Wild Bill Moore
WE'RE GONNA ROCK - Moore recorded this in Detroit, Dec. 18, 1947. Lasted 1 week on billboard chart, at # 14, in 1948. Bill Moore, vocals and tenor sax; Paul Hucklebuck Williams, baritone sax; Floyd Taylor or TJ Fowler, piano; Phil Gilbeaux, trumpet; Herman Hopkins, bass; Reetham Matlett, drums.
Detroit's Wild Bill Moore, (b. Texas, 1918; d. 1983) played sax early in life but his main interest was boxing. He was Michigan's amateur Golden Gloves light heavyweight champ for 1937, later turned pro, went back to sax and by 1945 was recording tenor sax with the Slim Gaillard Orchestra, on the Queen label. First recorded on his own in 1945, for the Apollo label. He first made the charts with "We're Gonna Rock," in 1948. Many of his recordings were made with session men from the Paul "Hucklebuck" Williams band, such as this track and his hit "Bubbles." The song included here was renamed "We're Gonna Rock, We're Gonna Roll" in an early-50's LP issue, the original 78 RPM single being titled simply "We're Gonna Rock." He was featured on Marvin Gaye's "Mercy Mercy Me," in 1971.
ROCK AND ROLL -Modern records was an R&B label founded in 1945 and run by Jules Bihari in Los Angeles. When Ace Records of London bought the Modern Records catalogue in 1983, they spent some time in the studio with Bihari. In a vault was an old acetate master, with the words "I Want To Rock And Roll," scrawled on it, but no artist named. When they put in on the turntable, Bihari said, "That's Scatman Crothers singing, but we never issued it." Bihari's memory was fuzzy, because the recording had indeed been issued, in 1949 as Modern 674, and issued as "Rock And Roll" by Wild Bill Moore. Some discographies agree that Crothers was indeed the singer, and some say Wild Bill Moore sang it himself and make no mention of Crothers ever having recorded for Modern Records. Here is one discography listing for the song.
"Rock And Roll." Wild Bill Moore tenor sax with unk. tp, bar; Milt Buckner, p; unk. sbs, dms; Scatman Crothers, vcl -1. Los Angeles, 1948
Here is Scatman Crothers bio: Singing, dancing and playing drums in high school led Sherman Crothers (b. Terre Hut, Ind., 1910; d. 1986) to a career in music. In the 1930's, he played with T-Bone Walker and Louis Armstrong, and formed a big band in 1936, getting the nickname "Scatman." He moved to L. A. in 1944 and began recording. His wide repertoire then included love songs, bebop, blues, swing, scat, and old jazz. This recording was made when "rock and roll" was the name of a dance. In 1950, his career moved to acting, in movies and on television, and he is most remembered for his role as Louie, the singing garbage man, on the 1970's TV show, "Chico And The Man." He did 46 movies, including "The Shining," and "One Flew Over The Cuckoo's Nest," did many cartoon voices, and the Johnny Carson show 18 times.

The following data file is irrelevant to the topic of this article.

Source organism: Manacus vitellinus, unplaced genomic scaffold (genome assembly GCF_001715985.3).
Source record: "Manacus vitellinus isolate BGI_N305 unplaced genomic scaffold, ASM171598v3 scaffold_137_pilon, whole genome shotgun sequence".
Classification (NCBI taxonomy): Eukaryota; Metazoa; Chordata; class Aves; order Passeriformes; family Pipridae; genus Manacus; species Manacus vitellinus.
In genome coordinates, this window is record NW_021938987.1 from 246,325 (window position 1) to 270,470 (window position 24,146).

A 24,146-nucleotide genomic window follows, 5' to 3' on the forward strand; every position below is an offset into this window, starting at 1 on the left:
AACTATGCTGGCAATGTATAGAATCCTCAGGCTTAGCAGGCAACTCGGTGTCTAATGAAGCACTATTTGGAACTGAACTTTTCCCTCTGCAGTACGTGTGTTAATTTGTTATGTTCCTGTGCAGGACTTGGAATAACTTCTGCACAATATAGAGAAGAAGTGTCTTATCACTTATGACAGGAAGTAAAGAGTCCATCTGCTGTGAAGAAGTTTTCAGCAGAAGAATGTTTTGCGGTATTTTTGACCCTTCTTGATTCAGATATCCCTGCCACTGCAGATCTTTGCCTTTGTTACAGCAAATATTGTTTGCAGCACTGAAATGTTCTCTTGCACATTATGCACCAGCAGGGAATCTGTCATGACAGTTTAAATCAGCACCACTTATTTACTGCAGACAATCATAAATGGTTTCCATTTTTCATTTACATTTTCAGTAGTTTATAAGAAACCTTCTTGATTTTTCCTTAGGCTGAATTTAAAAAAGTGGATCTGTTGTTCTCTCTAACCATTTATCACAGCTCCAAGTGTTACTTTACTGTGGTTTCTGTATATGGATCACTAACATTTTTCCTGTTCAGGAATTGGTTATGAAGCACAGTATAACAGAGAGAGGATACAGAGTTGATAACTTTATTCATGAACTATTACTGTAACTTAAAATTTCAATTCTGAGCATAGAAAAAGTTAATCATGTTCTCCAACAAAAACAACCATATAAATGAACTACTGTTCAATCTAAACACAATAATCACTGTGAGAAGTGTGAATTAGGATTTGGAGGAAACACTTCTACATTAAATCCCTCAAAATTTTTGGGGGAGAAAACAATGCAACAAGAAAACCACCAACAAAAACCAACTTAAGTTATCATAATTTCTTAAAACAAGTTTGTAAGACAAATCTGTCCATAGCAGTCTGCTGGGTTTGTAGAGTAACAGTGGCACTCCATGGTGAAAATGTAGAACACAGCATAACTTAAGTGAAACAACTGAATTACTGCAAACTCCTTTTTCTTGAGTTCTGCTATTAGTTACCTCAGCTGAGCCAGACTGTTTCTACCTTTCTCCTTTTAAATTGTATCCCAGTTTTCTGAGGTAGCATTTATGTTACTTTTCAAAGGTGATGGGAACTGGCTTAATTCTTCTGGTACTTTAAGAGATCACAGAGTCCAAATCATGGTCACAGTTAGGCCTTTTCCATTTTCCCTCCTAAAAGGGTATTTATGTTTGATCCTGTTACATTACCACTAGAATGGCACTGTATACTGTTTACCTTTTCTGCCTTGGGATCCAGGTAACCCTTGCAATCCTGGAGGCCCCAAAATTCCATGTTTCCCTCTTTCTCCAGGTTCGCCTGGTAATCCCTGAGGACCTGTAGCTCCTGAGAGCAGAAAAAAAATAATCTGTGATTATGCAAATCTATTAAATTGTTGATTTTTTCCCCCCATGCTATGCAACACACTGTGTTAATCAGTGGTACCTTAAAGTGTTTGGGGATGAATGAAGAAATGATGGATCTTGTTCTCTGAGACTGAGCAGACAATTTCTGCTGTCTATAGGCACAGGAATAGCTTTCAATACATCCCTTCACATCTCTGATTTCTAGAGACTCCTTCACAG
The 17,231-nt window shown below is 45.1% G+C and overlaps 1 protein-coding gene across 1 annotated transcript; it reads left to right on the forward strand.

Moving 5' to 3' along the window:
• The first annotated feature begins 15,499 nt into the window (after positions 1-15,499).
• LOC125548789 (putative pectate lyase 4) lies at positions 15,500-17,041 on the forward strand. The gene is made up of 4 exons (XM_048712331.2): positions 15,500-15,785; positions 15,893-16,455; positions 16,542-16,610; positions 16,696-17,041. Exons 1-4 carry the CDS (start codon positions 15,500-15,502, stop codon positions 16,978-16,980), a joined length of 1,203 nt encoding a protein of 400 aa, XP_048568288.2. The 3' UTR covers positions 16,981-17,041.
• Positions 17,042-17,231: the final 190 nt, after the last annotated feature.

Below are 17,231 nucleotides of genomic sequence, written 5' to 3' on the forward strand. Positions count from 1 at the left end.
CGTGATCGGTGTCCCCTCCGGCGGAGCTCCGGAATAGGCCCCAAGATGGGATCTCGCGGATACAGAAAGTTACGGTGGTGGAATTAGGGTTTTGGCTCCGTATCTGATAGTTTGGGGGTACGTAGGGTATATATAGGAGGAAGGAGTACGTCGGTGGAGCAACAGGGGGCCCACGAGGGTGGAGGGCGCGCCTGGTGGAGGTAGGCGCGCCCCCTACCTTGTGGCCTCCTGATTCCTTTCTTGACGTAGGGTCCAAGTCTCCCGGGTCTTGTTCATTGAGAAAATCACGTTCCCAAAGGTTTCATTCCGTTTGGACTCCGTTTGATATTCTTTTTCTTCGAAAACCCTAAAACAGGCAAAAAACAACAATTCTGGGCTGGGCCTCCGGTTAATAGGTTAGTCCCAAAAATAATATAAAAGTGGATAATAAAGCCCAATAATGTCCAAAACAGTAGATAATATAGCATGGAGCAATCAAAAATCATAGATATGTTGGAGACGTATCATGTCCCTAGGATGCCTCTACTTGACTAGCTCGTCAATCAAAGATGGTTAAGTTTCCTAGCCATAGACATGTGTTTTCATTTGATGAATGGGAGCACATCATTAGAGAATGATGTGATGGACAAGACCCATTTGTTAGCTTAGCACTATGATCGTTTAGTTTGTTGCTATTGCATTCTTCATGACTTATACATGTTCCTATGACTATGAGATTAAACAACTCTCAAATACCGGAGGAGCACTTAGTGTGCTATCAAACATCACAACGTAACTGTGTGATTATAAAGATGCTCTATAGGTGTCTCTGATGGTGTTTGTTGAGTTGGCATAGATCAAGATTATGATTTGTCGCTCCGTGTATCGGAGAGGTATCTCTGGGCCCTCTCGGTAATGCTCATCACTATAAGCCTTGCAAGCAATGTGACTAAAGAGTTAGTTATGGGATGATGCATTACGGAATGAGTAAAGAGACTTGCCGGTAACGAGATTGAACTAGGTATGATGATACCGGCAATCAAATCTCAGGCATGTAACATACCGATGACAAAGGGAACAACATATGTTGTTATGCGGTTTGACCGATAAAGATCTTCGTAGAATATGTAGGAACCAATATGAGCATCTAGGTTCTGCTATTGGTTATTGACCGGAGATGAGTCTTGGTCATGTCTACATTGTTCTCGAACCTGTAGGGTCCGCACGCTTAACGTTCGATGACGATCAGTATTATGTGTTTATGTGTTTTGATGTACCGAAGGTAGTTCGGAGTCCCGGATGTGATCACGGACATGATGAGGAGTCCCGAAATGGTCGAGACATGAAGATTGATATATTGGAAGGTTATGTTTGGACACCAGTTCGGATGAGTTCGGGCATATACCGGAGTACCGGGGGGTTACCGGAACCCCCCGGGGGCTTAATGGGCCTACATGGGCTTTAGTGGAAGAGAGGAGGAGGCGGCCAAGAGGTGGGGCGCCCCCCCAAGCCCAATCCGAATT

The following bio of Wild Bill Moore is courtesy of Joseph Scott:
Born William M. Moore in Houston, 13 June 1918. Started on alto, switched to tenor. Seems not to have adopted the nickname "Wild" until c. late '46 (leading to potential confusion with at least two other Bill Moores recording jazz in the mid-'40s).First recording session was in New York on 6 April 1944, in a small group backing vocalist Christine Chatman (later recorded for Aristocrat) for Decca. The uptempo "Bootin' The Boogie" has a solo by Bill; it's in the same style he used on his other mid-'40s jump blues solos, strident and imaginative. [note: Christine Chatman was wife of "Memphis Slim," Peter Chatman] Next session was the c. August '45 one with Helen Humes in L.A. for Philo: "Unlucky Woman," "Every Now And Then," "He May Be Your Man," "Blue Prelude," "Be-Baba-Leba." Then five takes of four titles on 11 October '45 with Slim Gaillard And His Orchestra in L.A. for Queen: Bill solos (briefly) on "Traveling Blues" only, and discographies and booklet notes saying he played on other '45 Gaillard stuff (e.g. "Vout Orenee," "Please Wait For Me") are wrong. JATP L.A. 26 November '45 was not recorded. Recorded 4 December '45 as a member of Shifty Henry's All Stars in L.A. for Apollo, backing blues singer Duke Henderson. Got some typical good solos on these. Ten takes of nine titles (all ten takes included on Duke Henderson's Delmark CD Get Your Kicks). Also recorded an instrumental at the session with Shifty Henry's band (4 Dec. '45), "Boulevard Boogie." It's available on Jack McVea's CD on Delmark, "McVoutie's Central Avenue Blues."
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